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Why Microsoft's 'Power Platform' is one of its biggest bets for 2019 and beyond

'Microsoft 365, Dynamics 365, and Power platform on top of what we’re doing with Azure is the core of what we are doing as a company,' says CEO Satya Nadella.

Microsoft is positioning Power Platform as key offer for commercial customers

For the past few years, Microsoft has been developing and rolling out pieces of what it now calls its "Power Platform" in relative isolation. Power BI, its business analytics platform; Flow, its workflow-automation engine; and PowerApps, its associated app-development platform -- together known as the Power Platform -- has been mostly the domain of Dynamics 365 users.

This is about to change, starting this year. Microsoft is planning a big push to make the Power Platform its unified extensibility framework across not just Dynamics ERP/CRM, but also Microsoft 365 -- its Windows 10, Office 365 and Enterprise Mobility + Security subscription bundle.

Microsoft CEO Satya Nadella explained the latest Power Platform positioning to a select group of journalists and analysts earlier this week on its Redmond campus. (I read his remarks for $10, the cost of obtaining a transcript available through a one-time payment for The Stratechery newsletter.)

"Microsoft 365, Dynamics 365, and Power platform on top of what we're doing with Azure is the core of what we are doing as a company viz a viz I would say our commercial customers, businesses of all sizes, whether it's small business, large business, whether it's in an emerging market or in a developed market," Nadella told attendees.

"This Power Platform is the extensibility model for Microsoft 365, it's the extensibility model for Dynamics 365, and by the way, it can integrate with Salesforce, it can integrate with Workday, it can integrate with SAP or what have you," he explained.

How will the company try to get more customers to bite on this concept? Microsoft's pitch is that instead of developing a business model that starts with ERP and CRM (a k a systems of record and systems of engagement), modern businesses are starting with systems of observation and intelligence (or, in Microsoft product terms, IoT and AI -- intelligent edge and intelligent cloud). Yes, it always does come back to that intelligent cloud/intelligent edge thing for Microsoft.

In the words of Microsoft Corporate Vice President of Business Applications James Phillips, who also spoke to journalists this week:

"There's a fundamental change occurring. That fundamental change is that data is now coming first. That sensor in the piece of equipment that you sold to a consumer or in the factory is sending a continuous stream of information about how it's being used, about it's health, that data lands in the cloud, an anomaly detection model can predict it's going to break, not that it has broken, but that it's on its way to trouble, that can proactively result in a field service call and keep the customer up and running."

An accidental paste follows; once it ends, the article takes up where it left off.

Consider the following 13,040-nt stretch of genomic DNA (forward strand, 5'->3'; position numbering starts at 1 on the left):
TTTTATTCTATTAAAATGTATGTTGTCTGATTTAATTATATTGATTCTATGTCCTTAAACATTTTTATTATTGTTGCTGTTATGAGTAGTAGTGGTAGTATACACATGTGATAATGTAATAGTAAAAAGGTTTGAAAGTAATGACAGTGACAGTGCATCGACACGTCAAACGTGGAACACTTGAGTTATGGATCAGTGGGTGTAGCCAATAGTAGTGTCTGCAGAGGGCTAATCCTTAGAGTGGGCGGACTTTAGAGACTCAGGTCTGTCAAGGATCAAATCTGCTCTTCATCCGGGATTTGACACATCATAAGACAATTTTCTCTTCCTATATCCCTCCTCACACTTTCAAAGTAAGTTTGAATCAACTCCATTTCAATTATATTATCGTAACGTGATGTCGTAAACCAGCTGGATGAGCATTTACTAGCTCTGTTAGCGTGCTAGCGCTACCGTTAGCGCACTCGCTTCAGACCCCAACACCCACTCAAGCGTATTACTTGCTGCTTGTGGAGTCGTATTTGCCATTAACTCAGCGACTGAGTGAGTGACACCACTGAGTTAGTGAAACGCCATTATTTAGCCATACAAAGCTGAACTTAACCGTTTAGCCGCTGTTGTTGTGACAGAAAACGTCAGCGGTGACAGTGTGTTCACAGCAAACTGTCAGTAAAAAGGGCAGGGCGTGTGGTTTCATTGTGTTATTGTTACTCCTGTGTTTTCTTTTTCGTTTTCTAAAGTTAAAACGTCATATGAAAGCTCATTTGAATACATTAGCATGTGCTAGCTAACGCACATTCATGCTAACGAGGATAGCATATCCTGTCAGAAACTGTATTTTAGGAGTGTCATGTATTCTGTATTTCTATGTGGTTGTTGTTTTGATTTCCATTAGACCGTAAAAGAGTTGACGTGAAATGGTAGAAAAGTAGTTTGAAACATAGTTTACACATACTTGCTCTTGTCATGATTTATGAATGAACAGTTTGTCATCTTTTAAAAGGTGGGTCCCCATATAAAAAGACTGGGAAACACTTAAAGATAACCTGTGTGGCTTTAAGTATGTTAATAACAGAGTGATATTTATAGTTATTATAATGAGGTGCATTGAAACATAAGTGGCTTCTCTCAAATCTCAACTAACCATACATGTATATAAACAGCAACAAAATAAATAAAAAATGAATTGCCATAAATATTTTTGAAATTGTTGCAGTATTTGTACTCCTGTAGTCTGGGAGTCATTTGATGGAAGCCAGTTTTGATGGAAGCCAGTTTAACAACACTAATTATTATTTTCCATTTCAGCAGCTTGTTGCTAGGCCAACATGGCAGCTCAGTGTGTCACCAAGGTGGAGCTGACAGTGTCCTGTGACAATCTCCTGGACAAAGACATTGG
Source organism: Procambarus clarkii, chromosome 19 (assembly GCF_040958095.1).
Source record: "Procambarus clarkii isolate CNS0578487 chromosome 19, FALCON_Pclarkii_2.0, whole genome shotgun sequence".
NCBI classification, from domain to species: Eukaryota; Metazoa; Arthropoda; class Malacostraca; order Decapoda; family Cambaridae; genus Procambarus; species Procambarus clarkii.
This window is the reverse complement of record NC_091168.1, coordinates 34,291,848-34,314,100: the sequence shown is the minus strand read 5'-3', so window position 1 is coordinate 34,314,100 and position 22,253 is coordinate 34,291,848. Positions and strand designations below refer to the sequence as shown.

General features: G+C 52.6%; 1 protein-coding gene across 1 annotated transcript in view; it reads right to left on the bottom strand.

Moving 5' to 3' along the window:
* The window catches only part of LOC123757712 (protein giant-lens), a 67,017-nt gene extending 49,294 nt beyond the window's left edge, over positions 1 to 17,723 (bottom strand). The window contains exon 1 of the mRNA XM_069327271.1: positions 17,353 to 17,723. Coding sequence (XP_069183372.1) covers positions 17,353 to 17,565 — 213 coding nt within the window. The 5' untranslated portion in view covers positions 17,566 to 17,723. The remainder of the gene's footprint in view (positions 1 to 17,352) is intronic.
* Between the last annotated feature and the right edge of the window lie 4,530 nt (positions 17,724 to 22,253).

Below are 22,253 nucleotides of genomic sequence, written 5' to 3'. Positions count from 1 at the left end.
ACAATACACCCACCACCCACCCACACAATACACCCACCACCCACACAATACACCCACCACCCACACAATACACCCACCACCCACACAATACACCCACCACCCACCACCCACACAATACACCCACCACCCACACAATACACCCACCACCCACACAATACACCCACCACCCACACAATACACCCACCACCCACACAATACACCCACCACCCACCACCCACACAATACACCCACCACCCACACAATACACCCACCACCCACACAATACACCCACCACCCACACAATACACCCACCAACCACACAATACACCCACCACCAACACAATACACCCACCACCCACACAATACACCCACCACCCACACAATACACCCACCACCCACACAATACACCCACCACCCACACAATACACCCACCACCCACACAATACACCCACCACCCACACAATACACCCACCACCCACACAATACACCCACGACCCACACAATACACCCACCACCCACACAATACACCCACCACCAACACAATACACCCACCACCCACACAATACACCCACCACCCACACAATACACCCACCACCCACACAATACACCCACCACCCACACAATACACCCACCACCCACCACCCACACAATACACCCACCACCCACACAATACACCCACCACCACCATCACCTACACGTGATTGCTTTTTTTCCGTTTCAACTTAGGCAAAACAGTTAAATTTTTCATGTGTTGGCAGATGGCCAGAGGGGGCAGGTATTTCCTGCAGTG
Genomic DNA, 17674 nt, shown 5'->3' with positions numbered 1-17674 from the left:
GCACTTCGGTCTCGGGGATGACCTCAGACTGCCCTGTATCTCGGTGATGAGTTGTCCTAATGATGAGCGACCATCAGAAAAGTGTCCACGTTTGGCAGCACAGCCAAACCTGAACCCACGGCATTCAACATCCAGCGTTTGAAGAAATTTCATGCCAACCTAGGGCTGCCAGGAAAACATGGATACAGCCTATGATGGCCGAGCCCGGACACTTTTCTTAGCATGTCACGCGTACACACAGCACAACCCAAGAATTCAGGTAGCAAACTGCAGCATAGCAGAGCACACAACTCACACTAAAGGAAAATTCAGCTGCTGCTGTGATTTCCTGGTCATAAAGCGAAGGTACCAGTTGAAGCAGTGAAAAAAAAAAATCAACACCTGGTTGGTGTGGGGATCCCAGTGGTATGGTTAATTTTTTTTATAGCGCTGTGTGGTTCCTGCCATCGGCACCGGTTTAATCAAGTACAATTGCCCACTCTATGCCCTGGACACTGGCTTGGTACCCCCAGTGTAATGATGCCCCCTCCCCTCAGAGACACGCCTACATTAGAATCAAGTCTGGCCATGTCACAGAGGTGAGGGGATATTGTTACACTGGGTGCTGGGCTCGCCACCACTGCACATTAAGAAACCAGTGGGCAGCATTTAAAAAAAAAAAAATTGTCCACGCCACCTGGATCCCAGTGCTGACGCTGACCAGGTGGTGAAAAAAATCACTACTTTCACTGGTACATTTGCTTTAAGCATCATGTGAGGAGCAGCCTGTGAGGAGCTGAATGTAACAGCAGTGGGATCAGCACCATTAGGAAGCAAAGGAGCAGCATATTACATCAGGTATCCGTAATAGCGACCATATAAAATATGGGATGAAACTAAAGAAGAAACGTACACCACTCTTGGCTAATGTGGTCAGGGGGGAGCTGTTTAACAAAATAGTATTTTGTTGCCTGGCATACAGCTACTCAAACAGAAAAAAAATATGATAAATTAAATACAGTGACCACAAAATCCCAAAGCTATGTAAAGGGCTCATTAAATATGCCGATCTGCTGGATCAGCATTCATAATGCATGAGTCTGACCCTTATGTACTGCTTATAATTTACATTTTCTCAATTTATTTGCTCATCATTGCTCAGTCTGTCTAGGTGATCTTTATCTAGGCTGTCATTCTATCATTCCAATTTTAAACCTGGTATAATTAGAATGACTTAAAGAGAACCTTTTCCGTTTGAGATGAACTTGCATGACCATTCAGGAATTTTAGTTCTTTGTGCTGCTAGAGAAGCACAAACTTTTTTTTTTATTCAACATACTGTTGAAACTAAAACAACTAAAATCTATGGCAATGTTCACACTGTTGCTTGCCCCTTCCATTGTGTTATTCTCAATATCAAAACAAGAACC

Phillips continued: "So the systems that you need, the business applications that one needs to enable that very proactive versus extremely reactive model of business are fundamentally different. You don't start from a screen somebody types into, you start from data arriving. That is a complete flip which sort of turns it all on its head."

Part of this Power Platform is Microsoft's Common Data Model (CDM), a definition of standard entities that represent commonly used concepts and activities across business and application domains. CDM is at the heart of the Open Data Initiative which Microsoft, Adobe and SAP announced (with next-to-no specifics) at Ignite last year. The high-level goal of ODI is to integrate CRM, ERP, commerce, sales, product usage and other related data into a single view that works across devices.

HoloLens also indirectly fits in with this expansion of the Power Platform's reach, as well. Microsoft is working to position HoloLens as a firstline-worker-focused device. (Firstline workers are those "deskless" workers who work in front-line jobs in retail, customer service, manufacturing, hospitality and other verticals.) Microsoft's Dynamics 365 Remote Assist and Layout applications were early examples of this targeting.

Nadella told journalists this week that he had learned that "this first standard issue of a computer for some of the first-line workers will be HoloLens.... It is because the productivity gains for service workers is such that it makes a lot of economic sense where they did not even give them a phone but they're happy to give them a HoloLens." 

(For those wondering why Microsoft is likely to introduce the next generation HoloLens at a heavily phone-oriented show like Mobile World Congress, here's their reasoning.)  

Microsoft is set to make available on January 21 its release notes for the coming April 2019 Dynamics 365 and Power Platform updates. It'll be interesting to see what's coming in this first of two annual updates for the platform.

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